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Markus 13:28-32

Konteks
The Parable of the Fig Tree

13:28 “Learn this parable from the fig tree: Whenever its branch becomes tender and puts out its leaves, you know that summer is near. 13:29 So also you, when you see these things happening, know 1  that he is near, right at the door. 13:30 I tell you the truth, 2  this generation 3  will not pass away until all these things take place. 13:31 Heaven and earth will pass away, but my words will never pass away. 4 

Be Ready!

13:32 “But as for that day or hour no one knows it – neither the angels in heaven, nor the Son 5  – except the Father.

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[13:29]  1 tn The verb γινώσκετε (ginwskete, “know”) can be parsed as either present indicative or present imperative. In this context the imperative fits better, since the movement is from analogy (trees and seasons) to the future (the signs of the coming of the kingdom) and since the emphasis is on preparation for this event.

[13:30]  2 tn Grk “Truly (ἀμήν, amhn), I say to you.”

[13:30]  3 sn This is one of the hardest verses in the gospels to interpret. Various views exist for what generation means. (1) Some take it as meaning “race” and thus as an assurance that the Jewish race (nation) will not pass away. But it is very questionable that the Greek term γενεά (genea) can have this meaning. Two other options are possible. (2) Generation might mean “this type of generation” and refer to the generation of wicked humanity. Then the point is that humanity will not perish, because God will redeem it. Or (3) generation may refer to “the generation that sees the signs of the end” (v. 26), who will also see the end itself. In other words, once the movement to the return of Christ starts, all the events connected with it happen very quickly, in rapid succession.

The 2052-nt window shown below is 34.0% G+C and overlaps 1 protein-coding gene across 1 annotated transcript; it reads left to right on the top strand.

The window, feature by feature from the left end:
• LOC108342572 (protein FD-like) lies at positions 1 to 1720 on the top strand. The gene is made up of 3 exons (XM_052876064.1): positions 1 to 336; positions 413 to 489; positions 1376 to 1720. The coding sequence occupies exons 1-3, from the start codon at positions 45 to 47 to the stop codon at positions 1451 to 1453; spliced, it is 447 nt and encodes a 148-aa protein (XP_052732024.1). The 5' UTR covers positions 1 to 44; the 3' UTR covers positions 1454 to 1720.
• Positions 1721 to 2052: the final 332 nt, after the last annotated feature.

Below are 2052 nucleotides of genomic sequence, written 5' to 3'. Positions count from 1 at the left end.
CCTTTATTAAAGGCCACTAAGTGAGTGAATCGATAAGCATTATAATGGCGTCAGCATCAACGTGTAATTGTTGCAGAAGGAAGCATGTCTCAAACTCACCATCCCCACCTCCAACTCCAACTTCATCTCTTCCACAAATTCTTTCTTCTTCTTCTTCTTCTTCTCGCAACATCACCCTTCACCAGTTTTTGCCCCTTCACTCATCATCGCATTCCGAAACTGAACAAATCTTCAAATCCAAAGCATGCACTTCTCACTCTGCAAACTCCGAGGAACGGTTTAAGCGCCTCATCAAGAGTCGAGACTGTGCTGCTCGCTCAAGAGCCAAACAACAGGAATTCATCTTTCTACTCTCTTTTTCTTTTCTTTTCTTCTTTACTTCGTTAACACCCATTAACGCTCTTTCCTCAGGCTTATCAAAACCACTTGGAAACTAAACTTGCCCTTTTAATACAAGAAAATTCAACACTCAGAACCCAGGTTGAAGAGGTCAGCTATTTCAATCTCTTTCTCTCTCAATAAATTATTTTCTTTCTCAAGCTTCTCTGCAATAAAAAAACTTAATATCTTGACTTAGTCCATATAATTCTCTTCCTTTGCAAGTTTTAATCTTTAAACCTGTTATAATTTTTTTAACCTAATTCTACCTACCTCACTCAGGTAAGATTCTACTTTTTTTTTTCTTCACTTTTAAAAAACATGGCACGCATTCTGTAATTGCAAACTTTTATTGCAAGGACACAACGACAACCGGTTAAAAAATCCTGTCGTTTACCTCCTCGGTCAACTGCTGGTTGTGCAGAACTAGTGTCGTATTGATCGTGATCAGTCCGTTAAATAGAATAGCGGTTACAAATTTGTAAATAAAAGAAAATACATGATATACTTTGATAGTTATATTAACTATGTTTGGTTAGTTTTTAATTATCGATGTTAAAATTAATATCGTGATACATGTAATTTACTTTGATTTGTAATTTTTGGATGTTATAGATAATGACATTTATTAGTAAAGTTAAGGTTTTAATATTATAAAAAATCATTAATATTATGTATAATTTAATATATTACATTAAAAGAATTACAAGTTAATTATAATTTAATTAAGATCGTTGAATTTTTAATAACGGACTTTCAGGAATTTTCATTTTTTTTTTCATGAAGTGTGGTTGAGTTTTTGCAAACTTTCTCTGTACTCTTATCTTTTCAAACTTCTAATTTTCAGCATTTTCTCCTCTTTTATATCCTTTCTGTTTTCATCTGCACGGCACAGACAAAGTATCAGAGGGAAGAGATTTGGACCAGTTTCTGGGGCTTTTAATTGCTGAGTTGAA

[13:31]  4 sn The words that Jesus predicts here will never pass away. They are more stable and lasting than creation itself! For this kind of image, see Isa 40:8; 55:10-11.

[13:32]  5 sn The phrase nor the Son has caused a great deal of theological debate because on the surface it appears to conflict with the concept of Jesus’ deity. The straightforward meaning of the text is that the Son does not know the time of his return. If Jesus were divine, though, wouldn’t he know this information? There are other passages which similarly indicate that Jesus did not know certain things. For example, Luke 2:52 indicates that Jesus grew in wisdom; this has to mean that Jesus did not know everything all the time but learned as he grew. So Mark 13:32 is not alone in implying that Jesus did not know certain things. The best option for understanding Mark 13:32 and similar passages is to hold the two concepts in tension: The Son in his earthly life and ministry had limited knowledge of certain things, yet he was still deity.



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